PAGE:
Neo-Nazi Property Sold at Auction

A mother and son whose lawsuit bankrupted the Aryan Nations bought the neo-Nazi group's compound today and said they plan to sell it, perhaps to a human rights organization.

"We hope to get the evilness out of there and turn it around to something positive," Jason Keenan said.

Keenan and his mother, Victoria, were the only bidders in the U.S. Bankruptcy Court sale of the 20-acre property that served as the clubhouse for some of the nation's most violent neo-Nazis. They bought it for $250,000.

Aryan Nations founder Richard Butler, who watched the transfer of the property he had owned for some 30 years, blamed a Jewish conspiracy for the outcome.

"You take from those who work and have, and give to those who have never worked and did not have," he said. "I haven't lost my honor."

There had been speculation that supporters might try to buy Butler's property and return it to him for his 83rd birthday. He has vowed to keep preaching his white supremacist, anti-Semitic philosophy, and is living in a house in nearby Hayden that was bought for him by a wealthy supporter.

Only One Deposit Offered

Butler filed for bankruptcy protection in October, a month after the Keenans were awarded $6.3 million. They sued the group for negligence after being shot at and assaulted by Aryan Nations security guards near the compound in 1998.

Potential bidders were required to put down a $15,000 deposit and have a credit line of at least $300,000. The Keenans were the only ones to make a deposit. The Southern Poverty Law Center, a Montgomery, Ala., civil rights group that represented the Keenans in their lawsuit, lent them $95,000, the required cash portion of the $250,00 sale price.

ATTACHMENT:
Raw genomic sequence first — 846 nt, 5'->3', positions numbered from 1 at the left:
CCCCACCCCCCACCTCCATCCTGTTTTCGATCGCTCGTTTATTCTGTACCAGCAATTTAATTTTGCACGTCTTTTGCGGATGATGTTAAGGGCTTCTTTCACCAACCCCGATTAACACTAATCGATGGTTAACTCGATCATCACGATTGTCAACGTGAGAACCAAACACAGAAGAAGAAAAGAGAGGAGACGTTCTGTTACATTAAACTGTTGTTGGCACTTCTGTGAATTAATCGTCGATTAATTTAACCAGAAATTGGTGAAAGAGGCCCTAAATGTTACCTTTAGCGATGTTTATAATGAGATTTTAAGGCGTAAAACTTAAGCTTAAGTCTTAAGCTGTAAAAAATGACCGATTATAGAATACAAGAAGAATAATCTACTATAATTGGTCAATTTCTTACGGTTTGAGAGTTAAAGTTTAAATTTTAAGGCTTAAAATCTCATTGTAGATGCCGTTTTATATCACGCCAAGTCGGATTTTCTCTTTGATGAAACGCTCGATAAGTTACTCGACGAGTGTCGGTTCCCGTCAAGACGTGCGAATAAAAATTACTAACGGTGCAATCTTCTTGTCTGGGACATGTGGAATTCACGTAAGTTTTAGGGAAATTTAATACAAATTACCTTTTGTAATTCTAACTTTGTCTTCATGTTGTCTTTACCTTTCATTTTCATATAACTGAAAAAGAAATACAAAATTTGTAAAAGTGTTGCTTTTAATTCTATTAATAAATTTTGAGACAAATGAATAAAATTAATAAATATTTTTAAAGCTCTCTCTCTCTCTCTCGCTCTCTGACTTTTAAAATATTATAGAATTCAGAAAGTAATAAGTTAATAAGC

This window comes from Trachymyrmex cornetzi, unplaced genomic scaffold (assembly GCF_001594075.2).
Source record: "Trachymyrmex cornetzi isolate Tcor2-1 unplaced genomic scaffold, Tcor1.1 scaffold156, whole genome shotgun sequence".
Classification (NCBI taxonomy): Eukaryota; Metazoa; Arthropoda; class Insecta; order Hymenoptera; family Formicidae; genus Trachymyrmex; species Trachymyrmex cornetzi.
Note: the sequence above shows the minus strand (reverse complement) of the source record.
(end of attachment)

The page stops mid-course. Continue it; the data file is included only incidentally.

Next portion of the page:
The compound is a wooded site north of Hayden Lake that contains numerous buildings, including Butler's home, a bunkhouse, a guard tower and the chapel of Butler's church. The Keenans will get the contents of the compound and intellectual property such as the names "Aryan Nations" and "Church of Jesus Christ Christian."

"The Buford Furrows of this world, of which there are many, will not have a place to come and learn the craft of hatred," said the Keenans' lawyer, Norman Gissel.

Furrow is a former Aryan Nations security guard who pleaded guilty last month to killing a Filipino-American mailman and wounding five people at a Jewish community center in Los Angeles.

The Keenans were driving past the compound in 1998 when their car apparently backfired. Three Aryan Nations security guards, thinking someone had fired a shot, jumped into a pickup and chased them.

They shot out a tire, forcing the Keenans' car into a ditch. The guards held the pair at gunpoint and threatened to kill them before backing off.

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